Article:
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SYDNEY M. SIEGEL v. NORTHERN BOULEVARD & 80TH STREET CORP. ET AL. (12/19/68)

SUPREME COURT OF NEW YORK, APPELLATE DIVISION, FIRST DEPARTMENT 1968.NY.43995 <http://www.versuslaw.com>; 295 N.Y.S.2d 804; 31 A.D.2d 182 December 19, 1968 SYDNEY M. SIEGEL, RESPONDENT,v.NORTHERN BOULEVARD & 80TH STREET CORP. ET AL., APPELLANTS Appeal from an order of the Supreme Court at Special Term (Frederick Backer, J.), entered July 7, 1965 in New York County, which granted plaintiff's motion for summary judgment and from the judgment entered thereon. Nathan Marcus of counsel (Marcus & Janoff, attorneys), for appellants. Clarence S. Barasch for respondent. Capozzoli, J. Stevens and Steuer, JJ., concur with Capozzoli, J.; Eager, J., dissents in opinion in which Botein, P. J., concurs. Author: Capozzoli


Appeal from an order of the Supreme Court at Special Term (Frederick Backer, J.), entered July 7, 1965 in New York County, which granted plaintiff's motion for summary judgment and from the judgment entered thereon.

Capozzoli, J. Stevens and Steuer, JJ., concur with Capozzoli, J.; Eager, J., dissents in opinion in which Botein, P. J., concurs.

Author: Capozzoli

 This action was brought to recover damages resulting from warrants of attachment which were obtained by defendants-appellants and which were later vacated by this court on the ground that they were not authorized by statute. (Northern Blvd. & 80th St. Corp. v. Siegel, 16 A.D.2d 523.) The plaintiff contends that he is not limited by the amount specified in the undertaking. His position is that this is an action in the nature of trespass and that the defendant is obligated to pay whatever damages are found to have been sustained by the plaintiff without reference to the undertaking.

Attachment is a provisional remedy having as its object securing a debt by preliminary levy upon property of the debtor to conserve it for eventual execution. It is strictly a creature of statute and, therefore, because of its harsh nature and, it being in derogation of the common law, the courts have strictly construed the statute creating it in favor of those against whom it may be employed. (Penoyar v. Kelsey, 150 N. Y. 77.) In the last-cited case the court quoted the language of a text writer who criticized this remedy and, at page 80 of its opinion, set forth the language as follows: "As said by a recent writer, 'it amounts to the involuntary dispossession of the owner prior to any adjudication to determine the rights of the parties. It violates every principle of proprietary right held sacred by the common law. It is, to some extent, equivalent to execution in advance of trial and judgment. Property is taken, under legal process, at the instance of one without even a claim of title from the possession of another whose title is unquestioned; and though the mere taking does not work any change in the ownership of the property, it seriously affects some of the most important incidents of that ownership, and may even be the means of thwarting the owner in his endeavors to meet the just demands against him'".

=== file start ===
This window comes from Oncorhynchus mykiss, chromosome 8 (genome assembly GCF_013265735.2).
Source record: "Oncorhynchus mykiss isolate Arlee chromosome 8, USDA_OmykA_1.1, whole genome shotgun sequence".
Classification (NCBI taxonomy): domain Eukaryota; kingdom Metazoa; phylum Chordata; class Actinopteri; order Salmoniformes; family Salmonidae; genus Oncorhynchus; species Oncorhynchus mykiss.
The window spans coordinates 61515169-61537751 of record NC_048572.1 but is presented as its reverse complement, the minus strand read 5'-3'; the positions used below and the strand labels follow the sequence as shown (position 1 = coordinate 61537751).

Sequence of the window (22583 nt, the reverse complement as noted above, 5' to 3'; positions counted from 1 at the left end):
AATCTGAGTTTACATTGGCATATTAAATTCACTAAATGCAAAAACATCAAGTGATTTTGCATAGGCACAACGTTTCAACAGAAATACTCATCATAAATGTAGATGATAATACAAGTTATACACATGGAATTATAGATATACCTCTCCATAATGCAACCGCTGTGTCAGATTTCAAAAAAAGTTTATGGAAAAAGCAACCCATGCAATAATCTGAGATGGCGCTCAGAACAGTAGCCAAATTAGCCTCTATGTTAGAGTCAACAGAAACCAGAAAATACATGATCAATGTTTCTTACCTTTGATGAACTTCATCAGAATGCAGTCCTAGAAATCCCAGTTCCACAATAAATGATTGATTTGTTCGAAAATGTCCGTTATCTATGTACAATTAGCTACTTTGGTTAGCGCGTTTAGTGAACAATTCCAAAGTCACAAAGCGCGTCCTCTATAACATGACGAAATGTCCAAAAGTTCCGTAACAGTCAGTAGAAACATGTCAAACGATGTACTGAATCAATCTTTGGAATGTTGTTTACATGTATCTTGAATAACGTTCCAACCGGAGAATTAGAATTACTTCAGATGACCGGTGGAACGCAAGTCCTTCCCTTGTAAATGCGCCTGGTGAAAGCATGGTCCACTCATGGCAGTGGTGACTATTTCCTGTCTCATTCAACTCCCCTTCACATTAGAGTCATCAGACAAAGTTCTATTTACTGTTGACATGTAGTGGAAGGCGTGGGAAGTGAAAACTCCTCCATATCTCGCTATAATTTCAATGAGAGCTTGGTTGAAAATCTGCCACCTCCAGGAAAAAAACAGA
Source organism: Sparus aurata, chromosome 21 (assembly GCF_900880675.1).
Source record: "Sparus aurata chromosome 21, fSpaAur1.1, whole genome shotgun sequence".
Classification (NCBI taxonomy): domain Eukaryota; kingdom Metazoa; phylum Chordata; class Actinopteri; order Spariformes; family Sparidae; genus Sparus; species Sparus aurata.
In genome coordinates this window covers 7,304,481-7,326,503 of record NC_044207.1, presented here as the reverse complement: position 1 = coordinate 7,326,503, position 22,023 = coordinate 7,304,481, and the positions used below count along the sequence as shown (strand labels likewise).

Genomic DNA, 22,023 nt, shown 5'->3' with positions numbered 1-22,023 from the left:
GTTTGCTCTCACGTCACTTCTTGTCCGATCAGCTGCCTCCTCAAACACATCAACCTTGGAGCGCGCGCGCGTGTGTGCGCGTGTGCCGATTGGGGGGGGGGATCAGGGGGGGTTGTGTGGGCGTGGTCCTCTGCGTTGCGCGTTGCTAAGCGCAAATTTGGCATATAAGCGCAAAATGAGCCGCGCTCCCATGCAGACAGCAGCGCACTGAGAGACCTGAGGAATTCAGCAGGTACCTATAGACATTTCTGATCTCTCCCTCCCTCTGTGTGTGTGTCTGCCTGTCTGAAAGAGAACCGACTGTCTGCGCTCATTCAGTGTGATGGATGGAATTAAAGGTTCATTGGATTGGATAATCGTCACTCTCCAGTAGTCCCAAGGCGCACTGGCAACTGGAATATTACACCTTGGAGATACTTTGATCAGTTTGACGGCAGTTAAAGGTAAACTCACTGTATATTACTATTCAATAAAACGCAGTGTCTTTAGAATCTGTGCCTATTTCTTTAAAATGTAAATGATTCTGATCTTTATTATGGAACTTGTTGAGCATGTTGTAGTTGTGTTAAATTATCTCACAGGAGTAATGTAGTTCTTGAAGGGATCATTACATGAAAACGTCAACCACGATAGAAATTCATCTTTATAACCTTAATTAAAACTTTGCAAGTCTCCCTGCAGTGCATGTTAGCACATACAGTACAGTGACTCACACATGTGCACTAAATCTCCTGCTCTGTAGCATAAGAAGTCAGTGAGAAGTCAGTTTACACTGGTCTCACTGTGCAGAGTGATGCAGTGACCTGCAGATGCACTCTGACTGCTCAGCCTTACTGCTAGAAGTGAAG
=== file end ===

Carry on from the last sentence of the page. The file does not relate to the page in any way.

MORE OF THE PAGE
In the case of Northern Blvd. & 80th St. Corp. v. Siegel (supra, p. 524) of the opinion, we said: "attachment being an extraordinary remedy, statutes providing therefor should be strictly construed in favor of the party whose property is sought to be attached". (Citing Penoyar v. Kelsey, supra.)

Where the process is irregular, unauthorized, or void, a levy made by the officer renders the party suing out the attachment a trespasser, since, under such circumstances, the officer becomes the agent of such party. Where attachment is irregular or voidable, it will, nevertheless, protect the attachment plaintiff, acting under it, until it is set aside, but after it has been set aside, it affords no protection to the party at whose instance it was issued, and he becomes a trespasser ab initio and thereby liable for damages resulting therefrom. (7 C. J. S., Attachment, ยงยง 503-504.)

A cause of action on an attachment bond is simply an action in contract which is governed by its language and by the statute under which it is given. On the other hand, an action based upon the theory that the warrant of attachment was declared void ab initio for an irregularity, subsequently discovered after its issuance, is an action based on tort. The damages recoverable under the tort action cannot be limited by the undertaking.